1 / 2 Show Caption + Hide Caption – Capt. Theresa Hubbell, Fort Gordon Veterinary Services OIC, checks vital signs on 4-year-old Doc, a Belgian Malinois, during a visit to the clinic on Tuesday. (Photo Credit: Laura Levering / Fort Gordon Public Affairs Office ) VIEW ORIGINAL
2 / 2 Show Caption + Hide Caption – Construction along North Range Road requires patrons to follow Detour signs, but the Fort Gordon Veterinary Clinic remains open and is operating under limited hours and services. (Photo Credit: Laura Levering / Fort Gordon Public Affairs Office ) VIEW ORIGINAL

There is a lot of emphasis on taking care of oneself during the COVID-19 pandemic, but what about pets?

The Fort Gordon Veterinary Clinic is open for the latter, and its staff is taking measures to ensure both human and animal patrons are treated with utmost care.

“Our number one priority remains the health and wellbeing of our community and the pets we serve,” said Capt. Theresa Hubbell, Fort Gordon Veterinary Services OIC.

While many other services remain temporarily closed, the Fort Gordon Veterinary Clinic is considered essential, and therefore open, albeit with fewer personnel and limited hours.

“Many of our Soldiers are providing assistance to Dwight D. Eisenhower Army Medical Center to help with the COVID-19 screening process due to their experience with biosecurity principles and client communication,” Hubbell explained.

The clinic is accepting appointments but unable to accept walk-ins due to current circumstances.

Hubbell said they are following American Veterinary Medical Association (AVMA) guidance and subsequently have limited services to include sick call and urgent care (but no overnight hospitalization), health certificates allowing pets to accompany owners during travel, and time sensitive wellness appointments (to include juvenile puppy vaccine series and vaccines for highly infectious diseases/those that can be passed to people).

The clinic is not conducting any surgical or dental procedures at this time, but can assist pet owners with coordinating a transfer of care to another clinic.

“We can stabilize patients in emergency situations during our working hours, but we cannot hospitalize them,” Hubbell said. “Once stabilized, they would be referred off post to a civilian veterinary clinic.”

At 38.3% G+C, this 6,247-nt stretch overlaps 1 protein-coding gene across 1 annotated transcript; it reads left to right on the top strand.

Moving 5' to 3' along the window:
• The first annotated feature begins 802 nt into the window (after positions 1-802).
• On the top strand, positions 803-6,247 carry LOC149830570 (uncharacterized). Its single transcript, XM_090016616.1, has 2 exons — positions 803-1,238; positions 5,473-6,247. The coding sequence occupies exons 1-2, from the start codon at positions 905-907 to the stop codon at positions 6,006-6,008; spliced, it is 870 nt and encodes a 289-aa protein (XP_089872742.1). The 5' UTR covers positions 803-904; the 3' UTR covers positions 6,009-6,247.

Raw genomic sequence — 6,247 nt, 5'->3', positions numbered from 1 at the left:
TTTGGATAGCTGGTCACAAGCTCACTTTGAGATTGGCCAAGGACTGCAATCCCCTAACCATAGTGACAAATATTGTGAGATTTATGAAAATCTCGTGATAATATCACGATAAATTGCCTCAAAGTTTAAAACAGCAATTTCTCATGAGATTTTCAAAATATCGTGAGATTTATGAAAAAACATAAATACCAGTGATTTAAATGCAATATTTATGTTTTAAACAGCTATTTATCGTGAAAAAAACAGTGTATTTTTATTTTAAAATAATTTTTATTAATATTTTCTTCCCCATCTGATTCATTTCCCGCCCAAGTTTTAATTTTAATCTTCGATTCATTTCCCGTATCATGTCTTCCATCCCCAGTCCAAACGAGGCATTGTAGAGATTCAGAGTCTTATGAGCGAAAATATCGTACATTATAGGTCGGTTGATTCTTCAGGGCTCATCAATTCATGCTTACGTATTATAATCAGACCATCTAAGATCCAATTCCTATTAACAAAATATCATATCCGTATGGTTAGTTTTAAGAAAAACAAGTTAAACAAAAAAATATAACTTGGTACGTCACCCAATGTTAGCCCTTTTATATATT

The only exception is military working animals, for which the clinic continues to maintain 100 percent medical capabilities.

The clinic can also provide referrals to outside clinics as needed, and prescription refills (in person or via telephone).

Hubbell recommends that patrons research local veterinary clinics and establish a relationship with at least one of them to have as a backup in case their animal requires a service currently not offered at Fort Gordon or in the event it is outside of normal business hours.

“There are many quality veterinary clinics in the local area whose services can be found online with a local search,” Hubbell said.

If a pet owner is concerned their pet might have contracted COVID-19, Hubbell advised they take the animal to a veterinarian for evaluation and treatment, but added that it’s highly unlikely the pet would have it. To date, there have not been any confirmed local cases in pets.

“The disease in pets is so rare that we must responsibly rule out every other likely cause of upper respiratory infection prior to testing for it,” she said.

Despite the slim odds of a pet contracting COVID-19, as with humans, there are preventative measures that should be taken to keep from getting it, to include washing hands before and after interaction with pets, their waste, food, or equipment, Hubbell said.

While all animals’ health and wellbeing are undoubtedly important, Hubbell said she wants to emphasize that the clinic’s primary mission is the care of Fort Gordon’s military working dogs.

“We have an obligation to maintain our staff and supplies for their care, and with the current restrictions on staffing and personal protective equipment, we are being directed to limit the services we provide and save these resources for our working animals,” she said.

Fort Gordon Veterinary Services’ current hours for phone calls, prescription refills, and referrals are Monday through Friday, 8 a.m. to noon, and 1 to 4 p.m. Patients are scheduled for appointments from 9 a.m. to noon and 1 to 3:30 p.m., also Monday through Friday.

Patrons should call 706-787-3815/7375 during those hours to speak to a staff member. Those who wish to communicate via email may do so at

Did you know?

Along with providing critical animal care services, the Fort Gordon Veterinary Clinic has a food security mission that extends to every person who eats or shops for food on the installation.

“Our food inspectors continue to perform regular inspections at installation food facilities to ensure our food supply is safe and wholesome from the farm where it is grown to the kitchen where it is served,” Hubbell said. “We provide several key public health services not only for the military working dogs, but in the commissary, military dining facilities, and all other food vendors on [Fort Gordon].”